Join 96.9 The Fox as we host the first ever ALToberfest on October 5, 2019! Purchase your tickets to get access to see Kulick, Paper Jackets, Friday Pilots Club and Meg Myers at The Howard in Oshkosh! For an additional $1 at The Howard on the day of the event, you can sample some awesome beers from local and statewide breweries! This is an all-ages event and IDs will be required to participate in the brewery sampling.
General Admission: $50 (plus fees & taxes)
VIP: $90 (plus fees & taxes)
- Includes dinner with the artists, meet & greet photo ops with the artists, and access the the balcony at The Howard during the event
*More breweries TBA
Pamela Muhart Copyright
Originally from West Penn, PA, Jacob Kulick who now goes solely by his surname, turned his tiny closet into his own private music studio at age 12 and began writing and recording songs as a way to cope with his anxiety and the loneliness of being an outcast. “Middle school was a tough time—I went through a lot of bullying, like a lot of people do when they’re different in a small town,” says the 27-year-old singer/songwriter. Kulick co-founded a high school band Story of Another, self-produced his own album and went on to study audio engineering at the Art Institute of Philadelphia. He got a job CBS Radio in New York City and crossed paths with a fellow musician who had a connection at RCA Records. Once he’d landed an introductory meeting with the label, Kulick devoted the next two years to building up his solo material and collaborating with other writers. In summer 2017, those two years of intense creativity led to Kulick signing a deal with RCA/Gold’n Retriever Records. He released his debut EP Hydroplane in 2018 via GRNDVW/Gold’N Retriever/RCA Records, featuring his powerful single “Ghost.” In March 2019, he released a new track titled “Scatterbrain,” which he explains is a song about, “today’s busy society, both young and old, and the battle to stay true to who you are.” Since releasing his debut EP, Kulick’s garnered almost 3 million streams worldwide and counting. In all of his songs, Kulick shows his rare ability to turn everyday pain into music that’s undeniably life-affirming. He possesses sharp songwriting skills and innate musical talent that he has carefully honed since first learning to play drums and guitar at a young age. He says about songwriting: “I started making music because I felt like I had to get something out of me, although at the time I wasn’t even completely sure what that was.” Kulick continues to live in PA where he has found a certain solace in staying close to home, both geographically and in the emotional essence of his songwriting. “Every single time I write, it’s that same feeling from when I first started out with music—it’s my way of dealing with all this stuff going on in my head.”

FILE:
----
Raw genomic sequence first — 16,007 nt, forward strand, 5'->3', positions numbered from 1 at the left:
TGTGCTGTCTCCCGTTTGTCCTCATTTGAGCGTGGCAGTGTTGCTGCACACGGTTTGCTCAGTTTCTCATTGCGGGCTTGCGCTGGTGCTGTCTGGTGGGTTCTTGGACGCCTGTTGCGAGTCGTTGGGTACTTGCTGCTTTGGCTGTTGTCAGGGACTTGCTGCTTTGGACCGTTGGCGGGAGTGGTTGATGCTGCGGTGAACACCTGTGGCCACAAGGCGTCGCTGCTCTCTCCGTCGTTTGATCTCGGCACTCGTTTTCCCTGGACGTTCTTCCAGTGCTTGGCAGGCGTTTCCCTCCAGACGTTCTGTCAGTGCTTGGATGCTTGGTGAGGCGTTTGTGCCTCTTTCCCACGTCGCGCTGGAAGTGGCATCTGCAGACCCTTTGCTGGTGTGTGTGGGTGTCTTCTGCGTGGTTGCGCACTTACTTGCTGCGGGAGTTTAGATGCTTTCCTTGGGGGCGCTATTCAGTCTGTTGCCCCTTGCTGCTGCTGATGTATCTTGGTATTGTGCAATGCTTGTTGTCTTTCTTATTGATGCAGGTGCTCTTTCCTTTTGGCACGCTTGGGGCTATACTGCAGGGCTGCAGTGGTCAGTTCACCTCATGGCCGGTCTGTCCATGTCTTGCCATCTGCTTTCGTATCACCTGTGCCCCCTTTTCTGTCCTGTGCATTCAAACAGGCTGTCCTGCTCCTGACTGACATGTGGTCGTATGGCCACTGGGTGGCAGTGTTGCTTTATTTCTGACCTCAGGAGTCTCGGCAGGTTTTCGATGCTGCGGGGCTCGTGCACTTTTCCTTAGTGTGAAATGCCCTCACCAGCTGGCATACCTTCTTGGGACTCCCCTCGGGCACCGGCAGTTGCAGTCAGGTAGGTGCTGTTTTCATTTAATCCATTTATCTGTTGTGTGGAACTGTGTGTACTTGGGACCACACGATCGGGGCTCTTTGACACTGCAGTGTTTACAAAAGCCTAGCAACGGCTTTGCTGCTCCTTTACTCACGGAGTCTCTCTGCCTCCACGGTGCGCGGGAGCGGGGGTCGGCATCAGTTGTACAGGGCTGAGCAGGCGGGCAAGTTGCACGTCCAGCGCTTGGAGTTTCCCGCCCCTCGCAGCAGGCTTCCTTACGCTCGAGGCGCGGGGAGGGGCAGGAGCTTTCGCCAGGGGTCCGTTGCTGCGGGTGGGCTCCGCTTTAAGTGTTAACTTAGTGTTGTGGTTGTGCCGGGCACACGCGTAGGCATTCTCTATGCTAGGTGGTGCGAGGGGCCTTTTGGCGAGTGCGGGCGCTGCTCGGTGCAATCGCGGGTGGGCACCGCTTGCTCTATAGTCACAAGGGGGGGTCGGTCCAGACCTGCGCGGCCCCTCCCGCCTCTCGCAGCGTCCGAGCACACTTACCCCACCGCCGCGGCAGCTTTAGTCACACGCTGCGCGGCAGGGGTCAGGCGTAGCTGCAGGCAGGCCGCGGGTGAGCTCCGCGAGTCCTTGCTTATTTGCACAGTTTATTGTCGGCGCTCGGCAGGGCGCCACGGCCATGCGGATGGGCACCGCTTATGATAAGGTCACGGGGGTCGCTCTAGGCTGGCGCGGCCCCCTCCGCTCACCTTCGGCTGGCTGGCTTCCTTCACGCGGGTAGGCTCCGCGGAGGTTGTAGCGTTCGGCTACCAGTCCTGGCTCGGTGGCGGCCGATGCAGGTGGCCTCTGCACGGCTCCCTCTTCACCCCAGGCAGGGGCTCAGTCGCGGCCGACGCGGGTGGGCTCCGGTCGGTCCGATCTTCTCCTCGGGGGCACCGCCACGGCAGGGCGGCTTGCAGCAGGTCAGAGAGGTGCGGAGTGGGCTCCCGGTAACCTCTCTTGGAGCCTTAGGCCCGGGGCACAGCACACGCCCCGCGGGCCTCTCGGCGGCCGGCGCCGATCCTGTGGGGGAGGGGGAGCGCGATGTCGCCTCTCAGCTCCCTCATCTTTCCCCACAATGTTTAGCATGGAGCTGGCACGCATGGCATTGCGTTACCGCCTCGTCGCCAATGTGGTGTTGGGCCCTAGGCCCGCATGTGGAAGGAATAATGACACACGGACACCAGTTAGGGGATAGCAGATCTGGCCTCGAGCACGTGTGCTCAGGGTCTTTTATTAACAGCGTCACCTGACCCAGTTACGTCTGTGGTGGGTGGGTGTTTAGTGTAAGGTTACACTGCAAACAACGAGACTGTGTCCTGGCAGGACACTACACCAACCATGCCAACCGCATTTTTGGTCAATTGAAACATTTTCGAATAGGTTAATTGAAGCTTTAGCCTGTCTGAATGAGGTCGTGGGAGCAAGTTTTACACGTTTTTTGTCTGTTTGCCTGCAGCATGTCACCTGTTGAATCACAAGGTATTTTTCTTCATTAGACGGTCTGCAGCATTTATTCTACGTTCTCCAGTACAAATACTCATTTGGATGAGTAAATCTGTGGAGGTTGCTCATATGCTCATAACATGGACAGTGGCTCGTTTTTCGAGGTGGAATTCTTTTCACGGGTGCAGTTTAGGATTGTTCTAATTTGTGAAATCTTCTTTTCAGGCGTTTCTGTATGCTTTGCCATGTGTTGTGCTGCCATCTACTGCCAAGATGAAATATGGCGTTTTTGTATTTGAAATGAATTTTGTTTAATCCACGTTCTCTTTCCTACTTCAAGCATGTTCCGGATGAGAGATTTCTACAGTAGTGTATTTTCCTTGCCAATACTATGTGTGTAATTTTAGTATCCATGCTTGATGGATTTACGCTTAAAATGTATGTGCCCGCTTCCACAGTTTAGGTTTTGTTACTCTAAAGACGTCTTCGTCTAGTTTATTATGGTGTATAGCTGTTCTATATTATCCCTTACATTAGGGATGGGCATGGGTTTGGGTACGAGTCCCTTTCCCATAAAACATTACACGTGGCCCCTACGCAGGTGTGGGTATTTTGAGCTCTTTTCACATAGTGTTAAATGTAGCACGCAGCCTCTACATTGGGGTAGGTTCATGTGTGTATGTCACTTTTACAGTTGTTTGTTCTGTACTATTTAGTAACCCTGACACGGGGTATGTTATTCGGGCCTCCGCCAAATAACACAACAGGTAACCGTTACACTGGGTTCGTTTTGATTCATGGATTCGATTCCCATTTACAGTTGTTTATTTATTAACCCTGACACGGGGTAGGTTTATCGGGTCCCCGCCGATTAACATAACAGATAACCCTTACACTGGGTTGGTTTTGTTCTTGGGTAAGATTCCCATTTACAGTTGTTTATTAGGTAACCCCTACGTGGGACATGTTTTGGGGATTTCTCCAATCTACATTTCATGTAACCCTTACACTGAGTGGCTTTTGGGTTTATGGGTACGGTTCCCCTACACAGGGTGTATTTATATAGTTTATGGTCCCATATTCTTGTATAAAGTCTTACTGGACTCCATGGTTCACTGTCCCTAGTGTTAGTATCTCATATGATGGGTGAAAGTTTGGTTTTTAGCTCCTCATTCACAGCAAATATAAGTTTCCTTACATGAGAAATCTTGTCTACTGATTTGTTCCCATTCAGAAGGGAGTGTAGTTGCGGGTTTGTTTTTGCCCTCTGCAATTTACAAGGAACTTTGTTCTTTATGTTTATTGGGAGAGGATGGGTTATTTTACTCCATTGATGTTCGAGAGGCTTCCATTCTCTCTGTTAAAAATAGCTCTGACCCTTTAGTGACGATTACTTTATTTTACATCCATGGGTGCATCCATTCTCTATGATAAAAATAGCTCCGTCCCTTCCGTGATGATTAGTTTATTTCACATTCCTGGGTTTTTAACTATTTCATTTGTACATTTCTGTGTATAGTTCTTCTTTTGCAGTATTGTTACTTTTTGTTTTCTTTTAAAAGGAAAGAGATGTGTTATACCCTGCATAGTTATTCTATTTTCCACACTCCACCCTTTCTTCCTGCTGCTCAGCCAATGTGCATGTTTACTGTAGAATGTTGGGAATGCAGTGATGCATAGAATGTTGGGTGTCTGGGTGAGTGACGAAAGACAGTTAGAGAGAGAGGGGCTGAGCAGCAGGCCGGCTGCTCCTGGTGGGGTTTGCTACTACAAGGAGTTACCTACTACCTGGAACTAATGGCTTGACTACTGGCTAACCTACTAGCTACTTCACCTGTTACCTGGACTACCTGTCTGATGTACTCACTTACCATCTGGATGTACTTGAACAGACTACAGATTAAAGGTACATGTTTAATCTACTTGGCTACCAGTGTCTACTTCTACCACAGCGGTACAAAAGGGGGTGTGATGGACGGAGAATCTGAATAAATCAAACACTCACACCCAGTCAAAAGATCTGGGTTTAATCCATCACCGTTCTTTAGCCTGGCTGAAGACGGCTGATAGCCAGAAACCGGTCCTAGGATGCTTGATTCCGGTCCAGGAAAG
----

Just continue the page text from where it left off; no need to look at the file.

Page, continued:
Paper Jackets Bio
The Los Angeles-based sextet – vocalist James Mason, keyboardist Emily Dickinson, guitarist Jonny Vesely, bassist Miles Franco, backing vocalist Aimee Proal and drummer David Allen play a sleek, souped-up style of synth-pop that equally takes its cues from the current crop of genre peers like Walk The Moon, Smallpools, CHVRCHES and Cherry Pools, but also legendary acts like The Ronettes and The Beach Boys. The band’s EP, DON’T LOSE YOUR HEAD, recently re-released by Selma Records with a few re-imagined tracks, swirl these decades-spanning influences and an overall indie aesthetic to create a blend of pop and rock that’s all at once topical and timeless.
Mason came to LA via Austin in 2016, collaborating with producer Ethan Kaufmann (Avril Lavigne, Driver Friendly) and building Paper Jackets from the ground up with the help of friends like Dickinson. Along the way, the singer and his bandmates leaned on their years of experience as musicians and songwriters to give their then-new project an air of confidence and swagger that oozes into the songs on Don’t Lose Your Head and elevates Paper Jackets beyond their years.
“We felt like we had such freedom,” Mason says of the process of making Don’t Lose Your Head, which features a new track mixed by Charlie Park (lovelytheband, Dreamers). It felt like getting your parents’ credit card number for the first time. We were able to explore all these different influences and impulses and get our hands dirty with a bunch of different sounds. Once we hit on ‘Trigger’ and ‘Girl,’ we knew we were headed in the right direction.”